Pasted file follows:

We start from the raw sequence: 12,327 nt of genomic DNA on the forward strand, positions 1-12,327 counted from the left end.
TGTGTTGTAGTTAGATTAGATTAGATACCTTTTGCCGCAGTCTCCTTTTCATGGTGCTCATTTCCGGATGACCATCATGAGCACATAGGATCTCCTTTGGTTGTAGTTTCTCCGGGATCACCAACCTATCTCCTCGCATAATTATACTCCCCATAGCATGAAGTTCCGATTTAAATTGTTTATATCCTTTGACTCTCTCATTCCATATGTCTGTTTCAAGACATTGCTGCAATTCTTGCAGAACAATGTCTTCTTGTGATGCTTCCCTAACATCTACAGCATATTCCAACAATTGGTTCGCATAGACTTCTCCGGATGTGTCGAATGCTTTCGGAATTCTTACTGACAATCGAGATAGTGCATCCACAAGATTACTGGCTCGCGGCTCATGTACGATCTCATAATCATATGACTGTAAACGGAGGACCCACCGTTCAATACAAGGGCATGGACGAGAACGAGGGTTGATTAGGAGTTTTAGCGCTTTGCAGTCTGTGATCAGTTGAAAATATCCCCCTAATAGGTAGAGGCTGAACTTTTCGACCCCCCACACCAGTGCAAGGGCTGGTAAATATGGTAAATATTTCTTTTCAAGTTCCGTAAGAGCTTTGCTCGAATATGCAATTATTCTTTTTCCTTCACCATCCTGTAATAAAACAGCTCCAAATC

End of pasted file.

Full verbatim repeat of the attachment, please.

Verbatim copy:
We start from the raw sequence: 12,327 nt of genomic DNA on the forward strand, positions 1-12,327 counted from the left end.
TGTGTTGTAGTTAGATTAGATTAGATACCTTTTGCCGCAGTCTCCTTTTCATGGTGCTCATTTCCGGATGACCATCATGAGCACATAGGATCTCCTTTGGTTGTAGTTTCTCCGGGATCACCAACCTATCTCCTCGCATAATTATACTCCCCATAGCATGAAGTTCCGATTTAAATTGTTTATATCCTTTGACTCTCTCATTCCATATGTCTGTTTCAAGACATTGCTGCAATTCTTGCAGAACAATGTCTTCTTGTGATGCTTCCCTAACATCTACAGCATATTCCAACAATTGGTTCGCATAGACTTCTCCGGATGTGTCGAATGCTTTCGGAATTCTTACTGACAATCGAGATAGTGCATCCACAAGATTACTGGCTCGCGGCTCATGTACGATCTCATAATCATATGACTGTAAACGGAGGACCCACCGTTCAATACAAGGGCATGGACGAGAACGAGGGTTGATTAGGAGTTTTAGCGCTTTGCAGTCTGTGATCAGTTGAAAATATCCCCCTAATAGGTAGAGGCTGAACTTTTCGACCCCCCACACCAGTGCAAGGGCTGGTAAATATGGTAAATATTTCTTTTCAAGTTCCGTAAGAGCTTTGCTCGAATATGCAATTATTCTTTTTCCTTCACCATCCTGTAATAAAACAGCTCCAAATC